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In mathematics, a Bézout matrix (or Bézoutian or Bezoutiant) is a special square matrix associated with two polynomials, introduced by Sylvester (1853) and Cayley (1857) and named after Étienne Bézout. Such matrices are sometimes used to test the stability of a given polynomial.

Definition

Let f(z) and g(z) be two complex polynomials of degree at most n with coefficients (note that any coefficient could be zero):

$$f(z)=\sum_{i=0}^n u_i z^i,\quad\quad g(z)=\sum_{i=0}^n v_i z^i.$$

The Bézout matrix of order n associated with the polynomials f and g is

$$B_n(f,g)=\left(b_{ij}\right)_{i,j=1,\dots,n}$$

where the coefficients result from the identity

$$\frac{f(x)g(y)-f(y)g(x)}{x-y} =\sum_{i,j=1}^n b_{ij}\,x^{i-1}\,y^{j-1}.$$

It is in $$\C^{n\times n} and the entries of that matrix are such that if we note for each i,j=1,...,n, \( m_{ij}=\min\{i,n+1-j\},$$ then:

$$b_{ij}=\sum_{k=1}^{m_{ij}}u_{j+k-1}v_{i-k}-u_{i-k}v_{j+k-1}.$$

To each Bézout matrix, one can associate the following bilinear form, called the Bézoutian:

$$\operatorname{Bez}:\C^n\times\C^n\to \C:(x,y)\mapsto \operatorname{Bez}(x,y)=x^*B_n(f,g)y.$$

Examples

For n=3, we have for any polynomials f and g of degree (at most) 3:

$$B_3(f,g)=\left[\begin{matrix}u_1v_0-u_0 v_1 & u_2 v_0-u_0 v_2 & u_3 v_0-u_0 v_3\\u_2 v_0-u_0 v_2 & u_2v_1-u_1v_2+u_3v_0-u_0v_3 & u_3 v_1-u_1v_3\\u_3v_0-u_0v_3 & u_3v_1-u_1v_3 & u_3v_2-u_2v_3\end{matrix}\right].$$

Let $$f(x)=3x^3-x and g(x)=5x^2+1$$ be two polynomials. Then:

$$B_4(f,g)=\left[\begin{matrix}-1 & 0 & 3 & 0\\0 &8 &0 &0 \\3&0&15&0\\0&0&0&0\end{matrix}\right].$$

The last row and column are all zero as f and g have degree strictly less than n (equal 4). The other zero entries are because for each i=0,...,n, either u_i or v_i is zero.
Properties

$$B_n(f,g)$$ is symmetric (as a matrix);
$$B_n(f,g)=-B_n(g,f);$$
$$B_n(f,f)=0;$$
$$B_n(f,g)$$ is bilinear in (f,g);
$$B_n(f,g)$$ is in \mathbb{R}^{n\times n} if f and g have real coefficients;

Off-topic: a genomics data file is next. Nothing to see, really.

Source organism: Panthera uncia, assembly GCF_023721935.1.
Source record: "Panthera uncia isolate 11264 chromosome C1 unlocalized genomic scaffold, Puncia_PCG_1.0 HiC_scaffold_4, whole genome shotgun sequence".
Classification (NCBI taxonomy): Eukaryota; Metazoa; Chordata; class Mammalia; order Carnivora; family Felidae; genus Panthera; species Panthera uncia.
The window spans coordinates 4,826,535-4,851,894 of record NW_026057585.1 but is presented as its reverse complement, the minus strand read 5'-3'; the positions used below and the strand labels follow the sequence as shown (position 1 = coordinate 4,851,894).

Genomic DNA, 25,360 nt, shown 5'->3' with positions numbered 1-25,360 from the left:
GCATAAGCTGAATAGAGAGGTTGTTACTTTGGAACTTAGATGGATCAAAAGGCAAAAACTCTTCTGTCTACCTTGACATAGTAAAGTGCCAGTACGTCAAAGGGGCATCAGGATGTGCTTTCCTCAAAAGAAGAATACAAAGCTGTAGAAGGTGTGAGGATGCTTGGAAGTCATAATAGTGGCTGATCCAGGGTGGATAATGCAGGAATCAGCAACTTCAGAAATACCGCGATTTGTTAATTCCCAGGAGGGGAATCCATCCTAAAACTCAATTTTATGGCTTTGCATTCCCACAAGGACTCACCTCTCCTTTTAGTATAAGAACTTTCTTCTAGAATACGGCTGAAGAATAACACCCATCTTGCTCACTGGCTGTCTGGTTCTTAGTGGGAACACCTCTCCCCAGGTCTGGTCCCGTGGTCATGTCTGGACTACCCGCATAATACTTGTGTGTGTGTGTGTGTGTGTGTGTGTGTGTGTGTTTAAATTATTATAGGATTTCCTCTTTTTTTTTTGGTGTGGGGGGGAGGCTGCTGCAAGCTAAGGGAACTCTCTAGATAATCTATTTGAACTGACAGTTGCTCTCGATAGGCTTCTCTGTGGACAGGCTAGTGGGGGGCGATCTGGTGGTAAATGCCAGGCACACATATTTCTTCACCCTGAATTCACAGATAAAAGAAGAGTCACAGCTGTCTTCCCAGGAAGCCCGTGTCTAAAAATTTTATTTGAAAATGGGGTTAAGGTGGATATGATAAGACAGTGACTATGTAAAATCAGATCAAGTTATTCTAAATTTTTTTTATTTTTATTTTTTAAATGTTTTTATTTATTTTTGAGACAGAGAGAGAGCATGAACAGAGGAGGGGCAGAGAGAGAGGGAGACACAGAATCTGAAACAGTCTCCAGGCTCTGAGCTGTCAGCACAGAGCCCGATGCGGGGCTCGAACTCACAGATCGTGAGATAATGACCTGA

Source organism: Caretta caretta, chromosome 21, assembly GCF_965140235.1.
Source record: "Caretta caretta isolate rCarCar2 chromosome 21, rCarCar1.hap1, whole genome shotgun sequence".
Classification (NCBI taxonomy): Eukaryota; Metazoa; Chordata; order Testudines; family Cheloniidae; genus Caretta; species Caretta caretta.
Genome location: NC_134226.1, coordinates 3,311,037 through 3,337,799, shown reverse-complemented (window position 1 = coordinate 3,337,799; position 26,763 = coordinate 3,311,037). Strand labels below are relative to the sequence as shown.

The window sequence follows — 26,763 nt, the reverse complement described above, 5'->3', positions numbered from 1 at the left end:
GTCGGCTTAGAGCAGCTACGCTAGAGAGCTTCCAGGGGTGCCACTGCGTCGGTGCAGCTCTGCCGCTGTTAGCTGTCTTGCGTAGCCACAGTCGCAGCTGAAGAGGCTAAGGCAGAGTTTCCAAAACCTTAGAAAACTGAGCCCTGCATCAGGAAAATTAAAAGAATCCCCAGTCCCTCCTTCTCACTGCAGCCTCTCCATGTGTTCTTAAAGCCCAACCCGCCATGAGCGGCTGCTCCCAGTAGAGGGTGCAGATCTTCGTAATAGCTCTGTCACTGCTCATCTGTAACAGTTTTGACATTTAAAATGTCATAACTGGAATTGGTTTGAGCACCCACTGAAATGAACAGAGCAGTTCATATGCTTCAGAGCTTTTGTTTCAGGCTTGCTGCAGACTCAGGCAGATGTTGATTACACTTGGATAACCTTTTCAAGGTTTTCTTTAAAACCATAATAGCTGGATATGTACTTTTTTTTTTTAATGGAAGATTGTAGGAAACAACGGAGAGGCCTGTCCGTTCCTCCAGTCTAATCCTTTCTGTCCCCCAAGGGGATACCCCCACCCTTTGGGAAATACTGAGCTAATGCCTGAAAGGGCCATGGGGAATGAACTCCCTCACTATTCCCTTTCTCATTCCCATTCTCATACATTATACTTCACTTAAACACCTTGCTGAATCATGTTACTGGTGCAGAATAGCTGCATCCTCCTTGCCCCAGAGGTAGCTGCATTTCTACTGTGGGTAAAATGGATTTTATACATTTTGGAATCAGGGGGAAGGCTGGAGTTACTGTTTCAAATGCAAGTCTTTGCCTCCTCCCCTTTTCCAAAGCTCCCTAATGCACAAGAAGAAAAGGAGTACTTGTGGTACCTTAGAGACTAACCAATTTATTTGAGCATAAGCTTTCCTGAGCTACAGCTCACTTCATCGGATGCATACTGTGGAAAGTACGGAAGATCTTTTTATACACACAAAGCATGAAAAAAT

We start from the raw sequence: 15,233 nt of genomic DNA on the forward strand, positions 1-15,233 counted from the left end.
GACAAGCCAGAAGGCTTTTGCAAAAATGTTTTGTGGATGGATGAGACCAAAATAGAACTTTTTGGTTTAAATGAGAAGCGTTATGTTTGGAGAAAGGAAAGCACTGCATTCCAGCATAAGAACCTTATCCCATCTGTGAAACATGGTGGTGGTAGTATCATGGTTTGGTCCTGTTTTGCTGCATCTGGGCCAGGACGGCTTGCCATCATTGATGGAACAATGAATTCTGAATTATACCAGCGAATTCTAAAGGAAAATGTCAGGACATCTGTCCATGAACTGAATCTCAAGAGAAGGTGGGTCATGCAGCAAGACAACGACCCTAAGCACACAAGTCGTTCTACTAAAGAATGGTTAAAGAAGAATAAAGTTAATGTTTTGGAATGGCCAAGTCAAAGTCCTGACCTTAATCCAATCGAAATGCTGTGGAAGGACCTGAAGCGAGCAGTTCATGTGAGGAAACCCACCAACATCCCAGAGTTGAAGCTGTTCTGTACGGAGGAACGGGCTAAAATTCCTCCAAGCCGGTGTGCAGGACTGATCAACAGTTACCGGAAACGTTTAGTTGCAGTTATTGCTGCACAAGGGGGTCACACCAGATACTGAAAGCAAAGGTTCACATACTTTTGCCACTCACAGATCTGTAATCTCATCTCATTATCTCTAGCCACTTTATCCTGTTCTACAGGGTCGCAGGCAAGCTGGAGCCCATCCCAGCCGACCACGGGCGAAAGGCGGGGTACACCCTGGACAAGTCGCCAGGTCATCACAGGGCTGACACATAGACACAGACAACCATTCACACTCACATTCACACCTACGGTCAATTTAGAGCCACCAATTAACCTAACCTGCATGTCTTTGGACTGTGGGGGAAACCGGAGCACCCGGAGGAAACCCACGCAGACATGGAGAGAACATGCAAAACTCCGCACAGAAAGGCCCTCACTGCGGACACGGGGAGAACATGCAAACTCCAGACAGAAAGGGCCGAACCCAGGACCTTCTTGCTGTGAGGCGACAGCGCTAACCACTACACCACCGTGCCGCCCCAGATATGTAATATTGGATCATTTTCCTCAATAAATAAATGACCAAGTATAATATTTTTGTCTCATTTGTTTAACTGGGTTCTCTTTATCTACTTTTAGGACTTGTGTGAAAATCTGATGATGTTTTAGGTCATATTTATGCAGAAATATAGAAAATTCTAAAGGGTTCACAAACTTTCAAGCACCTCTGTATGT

$$B_n(f,g)$$ is nonsingular with n=max(deg(f),deg(g)) if and only if f and g have no common roots.
$$B_n(f,g)$$ with n=max(deg(f),deg(g)) has determinant which is the resultant of f and g.

Applications

An important application of Bézout matrices can be found in control theory. To see this, let f(z) be a complex polynomial of degree n and denote by q and p the real polynomials such that f(iy)=q(y)+ip(y) (where y is real). We also note r for the rank and σ for the signature of B_n(p,q). Then, we have the following statements:

f(z) has n-r roots in common with its conjugate;
the left r roots of f(z) are located in such a way that:
(r+σ)/2 of them lie in the open left half-plane, and
(r-σ)/2 lie in the open right half-plane;
f is Hurwitz stable if and only if B_n(p,q) is positive definite.

The third statement gives a necessary and sufficient condition concerning stability. Besides, the first statement exhibits some similarities with a result concerning Sylvester matrices while the second one can be related to Routh-Hurwitz theorem.
References

Cayley, Arthur (1857), "Note sur la methode d’elimination de Bezout", J. Reine Angew. Math. 53: 366–367
Kreĭn, M. G.; Naĭmark, M. A. (1981) [1936], "The method of symmetric and Hermitian forms in the theory of the separation of the roots of algebraic equations", Linear and Multilinear Algebra 10 (4): 265–308, doi:10.1080/03081088108817420, ISSN 0308-1087, MR 638124
Pan, Victor; Bini, Dario (1994). Polynomial and matrix computations. Basel, Switzerland: Birkhäuser. ISBN 0-8176-3786-9.
Pritchard, Anthony J.; Hinrichsen, Diederich (2005). Mathematical systems theory I: modelling, state space analysis, stability and robustness. Berlin: Springer. ISBN 3-540-44125-5.
Sylvester, James Joseph (1853), "On a Theory of the Syzygetic Relations of Two Rational Integral Functions, Comprising an Application to the Theory of Sturm's Functions, and That of the Greatest Algebraical Common Measure", Philosophical Transactions of the Royal Society of London (The Royal Society) 143: 407–548, doi:10.1098/rstl.1853.0018, ISSN 0080-4614, JSTOR 108572

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